The whole fact of Australia's growing dependence on mining and the fact that its environment is the exact opposite in character of the fertile, glaciated environments of Europe and North America makes me reluctant today to accept that Australia can properly be called a "First World" country at all. The very nature of Australia's land is bound to make it dependent upon minerals, and I believe honestly minerals could support Australia even should environmental degradation completely destroy its farming sector. Today, Australia's population is growing whilst that of fertile Europe, Canada, Japan and New Zealand is declining, which does largely reflect the vast mineral resources and the higher living standards these have brought to most Australians. Large deposites of industrial metal ores are mutually exclusive of fertile soils because the very factors that make one destroy the other. Though some metal ores, like mercury, occur only in geologically young regions, such metals are of exceedingly low abundance and their ores are so rare that resource depletion tends to occur very rapidly.

Paleopedology, even with a far-from-complete record shows that a great deal of bauxite has been destroyed by glaciation in Europe alone, and no doubt the same processes have occurred on a larger scale in North America and Antarctica.

The vital point is that Australia's virtually inexhaustible and not fully discovered mineral wealth makes it, whilst the ultimate "have not" in a pre-industrial world, the ultimate "have" in an industrial world. This is almost the opposite of Western Europe, where all available deposits of metallic minerals have been subject to resource depletion at a rate impossble in geologically ancient Australia.

Thus, because of its diametrically opposite environmental characteristics to Europe, Japan, New Zealand and North America, I feel that everybody would be well advised to seriously and thoroughly question referring to Australia as a "First World" nation. It is important that, for all its cultural and social characteristics being derived from Europe and North America, the source of its wealth and high living standards is, at least totday, of a completely different nature (minerals). Moreover, with an environment totally unsuited to practices that work well in Europe, Japan, New Zealand and North America, environmental lobby groups and databases are obliged, I feel, to consider Australia a totally distinct case from all other continents, and one for which management must be done in a completely different way to achieve any sort of sustainability.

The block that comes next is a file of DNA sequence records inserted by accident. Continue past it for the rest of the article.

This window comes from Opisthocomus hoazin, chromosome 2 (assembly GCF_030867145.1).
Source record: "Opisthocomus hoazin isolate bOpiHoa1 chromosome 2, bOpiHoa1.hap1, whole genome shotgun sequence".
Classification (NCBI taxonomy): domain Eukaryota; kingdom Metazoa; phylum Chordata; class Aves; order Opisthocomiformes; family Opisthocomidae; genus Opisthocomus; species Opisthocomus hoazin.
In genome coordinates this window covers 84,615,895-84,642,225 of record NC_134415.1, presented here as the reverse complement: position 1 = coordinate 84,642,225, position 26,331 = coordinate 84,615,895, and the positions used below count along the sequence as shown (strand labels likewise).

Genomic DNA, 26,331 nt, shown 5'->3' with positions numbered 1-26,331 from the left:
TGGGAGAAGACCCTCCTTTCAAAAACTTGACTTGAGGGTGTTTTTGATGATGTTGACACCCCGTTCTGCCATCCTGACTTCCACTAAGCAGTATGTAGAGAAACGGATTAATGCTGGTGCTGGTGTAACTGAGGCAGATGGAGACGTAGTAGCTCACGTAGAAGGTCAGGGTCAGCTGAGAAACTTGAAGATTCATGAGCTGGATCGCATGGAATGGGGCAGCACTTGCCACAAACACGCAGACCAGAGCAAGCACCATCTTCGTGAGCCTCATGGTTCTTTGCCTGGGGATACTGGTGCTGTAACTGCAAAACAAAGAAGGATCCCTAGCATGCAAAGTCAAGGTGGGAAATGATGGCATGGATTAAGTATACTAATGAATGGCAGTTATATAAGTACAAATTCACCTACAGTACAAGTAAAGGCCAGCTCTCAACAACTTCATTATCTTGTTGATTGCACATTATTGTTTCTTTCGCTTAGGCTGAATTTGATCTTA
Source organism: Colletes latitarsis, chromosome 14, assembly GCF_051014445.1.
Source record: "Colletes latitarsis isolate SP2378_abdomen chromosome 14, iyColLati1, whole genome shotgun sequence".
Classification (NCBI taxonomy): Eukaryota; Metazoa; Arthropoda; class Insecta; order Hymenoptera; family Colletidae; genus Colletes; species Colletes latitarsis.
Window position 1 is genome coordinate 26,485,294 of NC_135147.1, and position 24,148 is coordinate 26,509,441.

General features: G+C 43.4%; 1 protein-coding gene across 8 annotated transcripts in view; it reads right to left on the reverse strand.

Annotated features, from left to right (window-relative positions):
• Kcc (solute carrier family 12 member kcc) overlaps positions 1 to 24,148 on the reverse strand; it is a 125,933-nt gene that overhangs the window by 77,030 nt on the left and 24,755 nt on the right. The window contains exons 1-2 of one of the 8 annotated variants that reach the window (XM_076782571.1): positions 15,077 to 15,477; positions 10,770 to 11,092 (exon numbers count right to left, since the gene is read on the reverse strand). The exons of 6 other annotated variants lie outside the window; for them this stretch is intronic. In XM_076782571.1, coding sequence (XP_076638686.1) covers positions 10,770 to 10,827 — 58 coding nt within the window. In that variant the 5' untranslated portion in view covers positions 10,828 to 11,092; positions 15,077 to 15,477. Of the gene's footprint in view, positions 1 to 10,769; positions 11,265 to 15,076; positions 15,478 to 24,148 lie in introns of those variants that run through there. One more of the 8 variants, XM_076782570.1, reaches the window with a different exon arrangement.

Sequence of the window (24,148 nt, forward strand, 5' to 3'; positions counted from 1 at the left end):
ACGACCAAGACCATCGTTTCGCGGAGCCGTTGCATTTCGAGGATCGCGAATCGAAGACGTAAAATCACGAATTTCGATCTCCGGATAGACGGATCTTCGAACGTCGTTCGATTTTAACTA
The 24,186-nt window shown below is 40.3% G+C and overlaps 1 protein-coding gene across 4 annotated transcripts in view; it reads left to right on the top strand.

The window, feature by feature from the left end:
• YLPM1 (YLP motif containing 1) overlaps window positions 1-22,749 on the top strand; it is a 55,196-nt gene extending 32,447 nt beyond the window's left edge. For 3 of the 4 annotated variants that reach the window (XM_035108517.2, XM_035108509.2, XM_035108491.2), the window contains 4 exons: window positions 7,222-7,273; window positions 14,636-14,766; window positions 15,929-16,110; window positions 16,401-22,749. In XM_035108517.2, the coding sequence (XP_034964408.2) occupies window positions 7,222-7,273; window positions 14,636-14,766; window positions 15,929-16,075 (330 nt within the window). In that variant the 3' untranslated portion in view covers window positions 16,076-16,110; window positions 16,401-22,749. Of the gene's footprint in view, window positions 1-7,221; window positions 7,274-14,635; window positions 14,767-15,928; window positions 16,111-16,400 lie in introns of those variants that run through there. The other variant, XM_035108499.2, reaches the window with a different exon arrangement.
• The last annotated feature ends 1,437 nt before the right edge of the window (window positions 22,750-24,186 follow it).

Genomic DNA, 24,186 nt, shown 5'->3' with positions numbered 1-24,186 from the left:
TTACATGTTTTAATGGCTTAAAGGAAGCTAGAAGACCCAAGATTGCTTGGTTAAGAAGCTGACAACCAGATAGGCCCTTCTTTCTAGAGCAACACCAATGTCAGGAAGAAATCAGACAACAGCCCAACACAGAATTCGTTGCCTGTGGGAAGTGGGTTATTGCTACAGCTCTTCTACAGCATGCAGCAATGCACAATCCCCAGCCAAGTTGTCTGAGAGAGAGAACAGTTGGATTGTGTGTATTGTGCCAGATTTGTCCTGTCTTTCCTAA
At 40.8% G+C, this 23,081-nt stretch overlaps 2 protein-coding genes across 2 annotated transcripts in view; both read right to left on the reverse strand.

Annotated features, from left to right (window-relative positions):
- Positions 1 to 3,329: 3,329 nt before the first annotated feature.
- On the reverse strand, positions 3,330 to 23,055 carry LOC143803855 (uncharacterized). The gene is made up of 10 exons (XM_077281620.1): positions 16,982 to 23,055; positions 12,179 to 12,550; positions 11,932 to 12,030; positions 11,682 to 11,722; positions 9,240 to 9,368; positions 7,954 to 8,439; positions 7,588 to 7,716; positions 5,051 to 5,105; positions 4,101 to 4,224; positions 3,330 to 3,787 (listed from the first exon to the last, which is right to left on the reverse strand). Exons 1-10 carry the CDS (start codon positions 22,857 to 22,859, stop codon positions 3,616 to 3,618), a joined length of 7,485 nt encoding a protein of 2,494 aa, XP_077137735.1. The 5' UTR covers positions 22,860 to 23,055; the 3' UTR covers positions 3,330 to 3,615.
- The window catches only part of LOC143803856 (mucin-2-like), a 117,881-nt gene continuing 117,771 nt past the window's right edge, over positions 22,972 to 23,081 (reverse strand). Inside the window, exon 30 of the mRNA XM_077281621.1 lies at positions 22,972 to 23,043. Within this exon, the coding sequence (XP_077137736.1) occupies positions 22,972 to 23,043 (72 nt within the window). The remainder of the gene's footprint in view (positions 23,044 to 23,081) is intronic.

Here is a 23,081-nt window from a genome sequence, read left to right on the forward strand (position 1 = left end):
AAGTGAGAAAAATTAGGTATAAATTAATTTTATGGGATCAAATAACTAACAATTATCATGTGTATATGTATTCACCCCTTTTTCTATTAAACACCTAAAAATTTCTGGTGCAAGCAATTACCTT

"First World" status has very little, if anything, to do with environmental characteristics. Australia is democratic, industrialized, and capitalist -- in other words, Westernized. More importantly, during the Cold War it was aligned with the Western bloc. Therefore, it is a First World country. Bcasterline 15:39, 24 January 2006 (UTC)
Whilst it might be absolutely true that Australia is completely westernised, I am still utterly insistent that, in any context involving environmental management, countries be classified purely according to the characteristics of their environment. If "First World" is a label based exclusively on social and political characteristics, then there is only one solution to the dilemma of one of the countries with that label having completely opposite environmental characteristics from all the others. That is to abolish the terms "First World" and "Third World" altogether in environmental studies and to develop a new way of classifying nations.